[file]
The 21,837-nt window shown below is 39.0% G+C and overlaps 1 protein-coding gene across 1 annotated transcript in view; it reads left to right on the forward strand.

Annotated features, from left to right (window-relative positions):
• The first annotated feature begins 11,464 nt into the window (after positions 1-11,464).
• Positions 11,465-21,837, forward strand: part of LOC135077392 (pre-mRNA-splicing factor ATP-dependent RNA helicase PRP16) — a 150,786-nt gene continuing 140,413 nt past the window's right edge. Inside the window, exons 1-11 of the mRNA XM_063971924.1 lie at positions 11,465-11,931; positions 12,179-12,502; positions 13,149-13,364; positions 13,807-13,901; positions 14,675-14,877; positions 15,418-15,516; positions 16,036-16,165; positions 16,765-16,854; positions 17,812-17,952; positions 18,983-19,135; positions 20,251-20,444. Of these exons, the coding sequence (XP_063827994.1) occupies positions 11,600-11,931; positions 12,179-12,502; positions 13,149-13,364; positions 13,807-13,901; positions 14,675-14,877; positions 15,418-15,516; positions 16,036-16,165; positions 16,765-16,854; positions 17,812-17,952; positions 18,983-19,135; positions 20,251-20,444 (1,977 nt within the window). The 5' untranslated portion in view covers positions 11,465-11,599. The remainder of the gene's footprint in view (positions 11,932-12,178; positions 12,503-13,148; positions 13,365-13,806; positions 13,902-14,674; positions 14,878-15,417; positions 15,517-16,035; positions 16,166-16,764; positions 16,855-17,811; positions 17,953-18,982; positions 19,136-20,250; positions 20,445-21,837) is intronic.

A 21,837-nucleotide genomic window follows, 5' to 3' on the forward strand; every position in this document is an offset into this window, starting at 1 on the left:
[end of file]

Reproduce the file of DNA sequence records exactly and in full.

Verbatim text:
The 21,837-nt window shown below is 39.0% G+C and overlaps 1 protein-coding gene across 1 annotated transcript in view; it reads left to right on the forward strand.

Annotated features, from left to right (window-relative positions):
• The first annotated feature begins 11,464 nt into the window (after positions 1-11,464).
• Positions 11,465-21,837, forward strand: part of LOC135077392 (pre-mRNA-splicing factor ATP-dependent RNA helicase PRP16) — a 150,786-nt gene continuing 140,413 nt past the window's right edge. Inside the window, exons 1-11 of the mRNA XM_063971924.1 lie at positions 11,465-11,931; positions 12,179-12,502; positions 13,149-13,364; positions 13,807-13,901; positions 14,675-14,877; positions 15,418-15,516; positions 16,036-16,165; positions 16,765-16,854; positions 17,812-17,952; positions 18,983-19,135; positions 20,251-20,444. Of these exons, the coding sequence (XP_063827994.1) occupies positions 11,600-11,931; positions 12,179-12,502; positions 13,149-13,364; positions 13,807-13,901; positions 14,675-14,877; positions 15,418-15,516; positions 16,036-16,165; positions 16,765-16,854; positions 17,812-17,952; positions 18,983-19,135; positions 20,251-20,444 (1,977 nt within the window). The 5' untranslated portion in view covers positions 11,465-11,599. The remainder of the gene's footprint in view (positions 11,932-12,178; positions 12,503-13,148; positions 13,365-13,806; positions 13,902-14,674; positions 14,878-15,417; positions 15,517-16,035; positions 16,166-16,764; positions 16,855-17,811; positions 17,953-18,982; positions 19,136-20,250; positions 20,445-21,837) is intronic.

A 21,837-nucleotide genomic window follows, 5' to 3' on the forward strand; every position in this document is an offset into this window, starting at 1 on the left: